Do You Own Your Stuff Or Does Your Stuff Own You?
By Derik Hicks
Did you know there are more self-storage facilities in America than McDonald’s restaurants? Yes, it’s true. There are over 49,000 self-storage facilities but less than 14,000 McDonalds. It seems like the only thing Americans love more than Big Macs is hoarding and storing.
Wait, what? America is stuffed with stuff. Reportedly the self-storage business makes more money than Hollywood.
It’s difficult to tell who the average customer of self-storage is because the age ranges from nineteen to ninety years old with income from zero dollars to millions of dollars.
One thing self-storage customers have in common–they all need space for their stuff.
People want to hold on to their things, and one of the major reasons they want to keep the items that they store is they’re usually going through some sort of life transition.
Perhaps it’s the birth of a baby, a new job in a new city, construction at their homes, etc. People want to keep their things to get to that next stage in life.
Another reason is that others just can’t stop clicking “Add to Cart” so the stuff keeps coming. Thank you, Amazon!
Eventually, you run out of room in your garage, home, or apartment and you need somewhere to keep all your precious stuff.
Is self-storage the solution?
For the minority of storage consumers, the answer is yes. But for the majority, the answer is a flat-out no. Therefore, the question the majority need to ask themselves is, “Do I own stuff or does my stuff own me?”
This is an important question to consider. Why? Self-storage can be expensive. In 2017, the average cost of a storage unit in Toledo, Ohio, was around $64.00 a month. (See Ohio Self-Storage Data Center | SpareFoot)
Take, for example, Natasha who lives in Fox Creek Apartments on North McCord Road. She rents out a self-storage unit nearby.
“It’s my hoarder paradise,” said Natasha. “I have a small apartment and this is my staging area. The idea is that I have a clean apartment, and I put all my extra stuff in my storage unit; my stuff from college, extra furniture, my summer clothes, my winter clothes, and my bike. One day I’ll go through it, throw it away, and move on.”
But Natasha admits, even if she moves into a larger home, she may never really throw any of it away.
“Is it excessive? Yeah, that’s why I joke that it’s my hoarder’s paradise. Like why do I have stuff if I’m not using it every day? I’m working on it, I guess. Isn’t that what it’s all about, consumerism, is just buying, buying, buying? Is that American? I don’t know.”
Originally Natasha only planned on renting the storage unit for three months. But it kind of gained momentum, and she stayed for much longer than she had originally planned.
Why do some people rent storage units for years?
Dr. Frank Page, Adjunct Assistant Professor at the University of Utah’s Department of Sociology, said, “We have a capitalist, consumer society. We’re inundated with advertising all day long and the advertisements say you need this, without this you’re inadequate with this; you’ll be more and you’ll be better. We buy these things and we become attached to them.”
Americans are motivated by the desire to have prestige and status. Owning stuff gives people a sense of security, which explains why in good times and in bad people rent storage units so they can hold on to their stuff.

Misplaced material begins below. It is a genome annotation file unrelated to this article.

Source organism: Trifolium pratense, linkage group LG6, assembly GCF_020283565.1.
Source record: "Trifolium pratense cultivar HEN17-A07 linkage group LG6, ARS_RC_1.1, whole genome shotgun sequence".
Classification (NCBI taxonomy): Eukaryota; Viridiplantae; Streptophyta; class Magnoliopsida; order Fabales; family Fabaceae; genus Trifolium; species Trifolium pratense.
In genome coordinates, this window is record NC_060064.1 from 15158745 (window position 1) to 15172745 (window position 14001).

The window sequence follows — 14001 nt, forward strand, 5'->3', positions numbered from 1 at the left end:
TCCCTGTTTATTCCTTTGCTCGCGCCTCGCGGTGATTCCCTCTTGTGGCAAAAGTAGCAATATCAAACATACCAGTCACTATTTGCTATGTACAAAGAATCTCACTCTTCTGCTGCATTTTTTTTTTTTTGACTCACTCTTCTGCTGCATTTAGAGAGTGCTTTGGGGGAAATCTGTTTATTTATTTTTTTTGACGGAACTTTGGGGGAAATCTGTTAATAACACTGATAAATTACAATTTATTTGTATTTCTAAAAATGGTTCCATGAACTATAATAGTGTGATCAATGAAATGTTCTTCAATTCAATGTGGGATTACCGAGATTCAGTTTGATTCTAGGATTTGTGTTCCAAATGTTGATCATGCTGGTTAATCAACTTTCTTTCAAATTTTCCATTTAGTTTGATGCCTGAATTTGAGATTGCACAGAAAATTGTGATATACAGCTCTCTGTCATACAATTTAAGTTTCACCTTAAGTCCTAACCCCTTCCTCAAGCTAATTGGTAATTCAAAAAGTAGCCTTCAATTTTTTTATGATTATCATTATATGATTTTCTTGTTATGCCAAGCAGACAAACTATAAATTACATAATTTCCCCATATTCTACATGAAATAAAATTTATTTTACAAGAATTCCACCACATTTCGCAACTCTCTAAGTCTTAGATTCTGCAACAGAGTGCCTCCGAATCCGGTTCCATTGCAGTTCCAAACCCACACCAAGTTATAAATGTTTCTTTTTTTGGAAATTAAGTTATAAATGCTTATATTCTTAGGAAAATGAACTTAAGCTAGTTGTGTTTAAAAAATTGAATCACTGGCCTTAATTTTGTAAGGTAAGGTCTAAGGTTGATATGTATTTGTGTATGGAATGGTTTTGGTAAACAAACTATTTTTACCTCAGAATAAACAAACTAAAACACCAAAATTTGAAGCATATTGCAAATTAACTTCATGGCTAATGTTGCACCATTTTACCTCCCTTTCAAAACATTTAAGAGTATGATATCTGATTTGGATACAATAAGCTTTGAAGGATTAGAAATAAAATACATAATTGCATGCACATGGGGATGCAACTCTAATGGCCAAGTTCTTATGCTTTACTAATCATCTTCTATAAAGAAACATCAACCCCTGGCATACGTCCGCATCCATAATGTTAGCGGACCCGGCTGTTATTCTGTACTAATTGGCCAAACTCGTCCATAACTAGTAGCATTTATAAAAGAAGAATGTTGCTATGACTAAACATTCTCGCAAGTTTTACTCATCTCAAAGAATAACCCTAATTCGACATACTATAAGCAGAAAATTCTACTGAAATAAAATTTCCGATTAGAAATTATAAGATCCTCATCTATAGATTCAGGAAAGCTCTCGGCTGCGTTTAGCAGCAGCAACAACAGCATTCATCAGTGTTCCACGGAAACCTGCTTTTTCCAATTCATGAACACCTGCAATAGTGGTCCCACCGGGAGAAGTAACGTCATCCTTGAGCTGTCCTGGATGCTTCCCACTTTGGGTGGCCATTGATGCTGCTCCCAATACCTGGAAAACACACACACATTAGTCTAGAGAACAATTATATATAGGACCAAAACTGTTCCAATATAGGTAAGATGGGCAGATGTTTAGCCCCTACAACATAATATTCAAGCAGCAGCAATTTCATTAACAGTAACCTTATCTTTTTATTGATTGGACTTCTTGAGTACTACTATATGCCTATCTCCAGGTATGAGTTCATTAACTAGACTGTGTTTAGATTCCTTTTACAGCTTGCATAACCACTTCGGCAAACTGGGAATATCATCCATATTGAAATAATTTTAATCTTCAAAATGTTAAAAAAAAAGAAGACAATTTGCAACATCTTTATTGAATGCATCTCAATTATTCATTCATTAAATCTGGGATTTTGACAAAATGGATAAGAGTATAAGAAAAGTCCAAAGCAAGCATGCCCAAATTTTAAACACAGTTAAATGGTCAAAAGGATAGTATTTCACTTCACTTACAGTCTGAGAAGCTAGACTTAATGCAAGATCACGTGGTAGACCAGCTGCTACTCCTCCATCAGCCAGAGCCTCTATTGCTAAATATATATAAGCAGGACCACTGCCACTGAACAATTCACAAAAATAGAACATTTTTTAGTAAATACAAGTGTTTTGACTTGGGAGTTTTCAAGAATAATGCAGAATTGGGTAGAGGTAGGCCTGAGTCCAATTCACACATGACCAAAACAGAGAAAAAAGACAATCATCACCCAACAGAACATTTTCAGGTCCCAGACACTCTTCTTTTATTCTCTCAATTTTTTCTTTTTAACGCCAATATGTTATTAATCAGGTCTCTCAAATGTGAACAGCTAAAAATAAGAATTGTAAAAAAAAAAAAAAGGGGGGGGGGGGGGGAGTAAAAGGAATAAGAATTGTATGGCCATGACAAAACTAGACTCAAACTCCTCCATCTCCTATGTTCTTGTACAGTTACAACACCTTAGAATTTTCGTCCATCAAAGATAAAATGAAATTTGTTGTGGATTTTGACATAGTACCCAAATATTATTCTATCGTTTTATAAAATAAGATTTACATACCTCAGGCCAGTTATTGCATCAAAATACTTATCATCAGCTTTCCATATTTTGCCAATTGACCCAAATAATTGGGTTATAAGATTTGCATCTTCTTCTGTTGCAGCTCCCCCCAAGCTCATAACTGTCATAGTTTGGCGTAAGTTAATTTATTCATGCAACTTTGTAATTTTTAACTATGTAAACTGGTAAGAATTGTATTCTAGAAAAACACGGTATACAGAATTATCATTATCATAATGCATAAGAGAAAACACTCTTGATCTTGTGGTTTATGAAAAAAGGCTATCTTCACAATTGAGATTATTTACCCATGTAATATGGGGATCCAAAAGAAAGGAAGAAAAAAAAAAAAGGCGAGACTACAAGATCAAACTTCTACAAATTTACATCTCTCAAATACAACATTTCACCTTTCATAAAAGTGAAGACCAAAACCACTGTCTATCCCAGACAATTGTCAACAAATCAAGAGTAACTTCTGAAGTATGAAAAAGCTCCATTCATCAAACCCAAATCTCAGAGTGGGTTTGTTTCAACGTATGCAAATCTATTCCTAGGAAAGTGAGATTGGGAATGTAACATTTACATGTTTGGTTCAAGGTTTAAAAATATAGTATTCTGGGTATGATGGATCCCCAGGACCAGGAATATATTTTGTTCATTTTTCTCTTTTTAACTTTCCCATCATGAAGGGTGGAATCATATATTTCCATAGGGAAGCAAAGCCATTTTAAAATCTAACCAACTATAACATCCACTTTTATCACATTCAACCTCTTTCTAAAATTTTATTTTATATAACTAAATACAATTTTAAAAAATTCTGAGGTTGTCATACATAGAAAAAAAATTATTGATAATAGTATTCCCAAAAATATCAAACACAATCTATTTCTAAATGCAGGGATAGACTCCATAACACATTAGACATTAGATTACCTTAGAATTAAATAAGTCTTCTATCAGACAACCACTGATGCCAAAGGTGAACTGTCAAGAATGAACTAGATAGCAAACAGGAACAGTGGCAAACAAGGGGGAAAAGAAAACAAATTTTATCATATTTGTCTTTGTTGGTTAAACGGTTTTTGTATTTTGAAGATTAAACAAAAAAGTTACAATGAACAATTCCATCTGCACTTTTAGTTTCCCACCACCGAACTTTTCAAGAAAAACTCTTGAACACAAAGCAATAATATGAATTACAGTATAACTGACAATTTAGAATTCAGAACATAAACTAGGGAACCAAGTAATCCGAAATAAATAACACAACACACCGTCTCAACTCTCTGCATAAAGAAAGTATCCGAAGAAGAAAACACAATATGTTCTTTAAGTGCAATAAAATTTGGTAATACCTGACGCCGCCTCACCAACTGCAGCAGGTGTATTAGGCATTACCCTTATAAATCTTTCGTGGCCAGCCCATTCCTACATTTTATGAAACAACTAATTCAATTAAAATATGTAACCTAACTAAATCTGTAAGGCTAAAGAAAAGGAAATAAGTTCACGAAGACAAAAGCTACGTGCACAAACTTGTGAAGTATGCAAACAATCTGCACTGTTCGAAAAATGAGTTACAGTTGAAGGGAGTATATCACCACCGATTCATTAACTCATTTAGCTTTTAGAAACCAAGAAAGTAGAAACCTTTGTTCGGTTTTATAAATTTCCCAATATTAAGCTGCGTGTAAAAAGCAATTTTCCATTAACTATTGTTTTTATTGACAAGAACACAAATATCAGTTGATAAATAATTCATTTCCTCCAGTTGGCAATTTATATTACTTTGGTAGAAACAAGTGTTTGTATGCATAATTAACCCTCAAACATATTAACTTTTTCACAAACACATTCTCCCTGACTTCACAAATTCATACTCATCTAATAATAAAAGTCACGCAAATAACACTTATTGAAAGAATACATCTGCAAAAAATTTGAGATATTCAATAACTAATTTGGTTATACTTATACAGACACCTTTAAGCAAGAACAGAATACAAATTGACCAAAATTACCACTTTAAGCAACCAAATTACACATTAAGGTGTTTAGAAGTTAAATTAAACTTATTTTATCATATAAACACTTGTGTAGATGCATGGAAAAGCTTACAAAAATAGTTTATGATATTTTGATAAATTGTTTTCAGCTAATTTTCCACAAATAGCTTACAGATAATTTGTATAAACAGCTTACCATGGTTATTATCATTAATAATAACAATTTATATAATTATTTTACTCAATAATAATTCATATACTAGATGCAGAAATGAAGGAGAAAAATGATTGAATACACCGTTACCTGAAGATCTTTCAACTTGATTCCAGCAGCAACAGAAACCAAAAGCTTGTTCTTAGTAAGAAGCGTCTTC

“In a way, they’re a privilege of the rich, but they represent desperation on those people who are downwardly mobile,” said Dr. Page.
According to Page, the proliferation of storage units can be seen as an indicator of the well-being of our society.
“Our society behooves us to keep consuming. It says who you are is what you can consume and display, yet we don’t have the money and we have this period of downward mobility which has left a lot of people with this decision of what to do.”
What are you going to do?
If you and your family must always have what is “new” while keeping all that is “old,” the problem of storage will persist. On the other hand, if you identify what you really need and use proper storage, you can solve the problem.
Why not take the time and examine your storage unit?
Perhaps you can identify items that you really need versus items that you don’t.
If you would like to save yourself $60+ a month, why not get rid of the stuff that you don’t need? You can take the time to sell items online and make some extra cash or you can donate items that are in decent shape.
Or you can be like Natasha who didn’t have the mental energy and time to sort and empty her self-storage unit herself.
So, she contacted Horton Hauls Junk out of Toledo, Ohio. They came and removed all the stuff for her.
All she had to do was to point, and a professional team promptly removed all of her unneeded items.
The company donated many items to their various partners and recycled the recyclables. Everything else was disposed of responsibly.
The best part about it, the courteous workers cleaned up after they finished. With only a few items left, Natasha closed her self-storage unit account and saved herself over $916 a year. That’s a lot of moolah!
What are you going to do with all that extra money?
You, too, can kick the urge to keep up with the Jones while growing out of your home, garage, and basement.
Resist the desire to desperately hold on to your identity through stuff.
Avoid the practice of renting out spaces just to store items you don’t really need. Remember, you own stuff. It does not own you.
“It’s human nature to take the easy route and leap at storage methods that promise quick and convenient ways to remove visible clutter. Putting things away creates the illusion that the clutter problem has been solved. But sooner or later, all the storage units are full, and the room once again overflows with things.”—Marie Kondo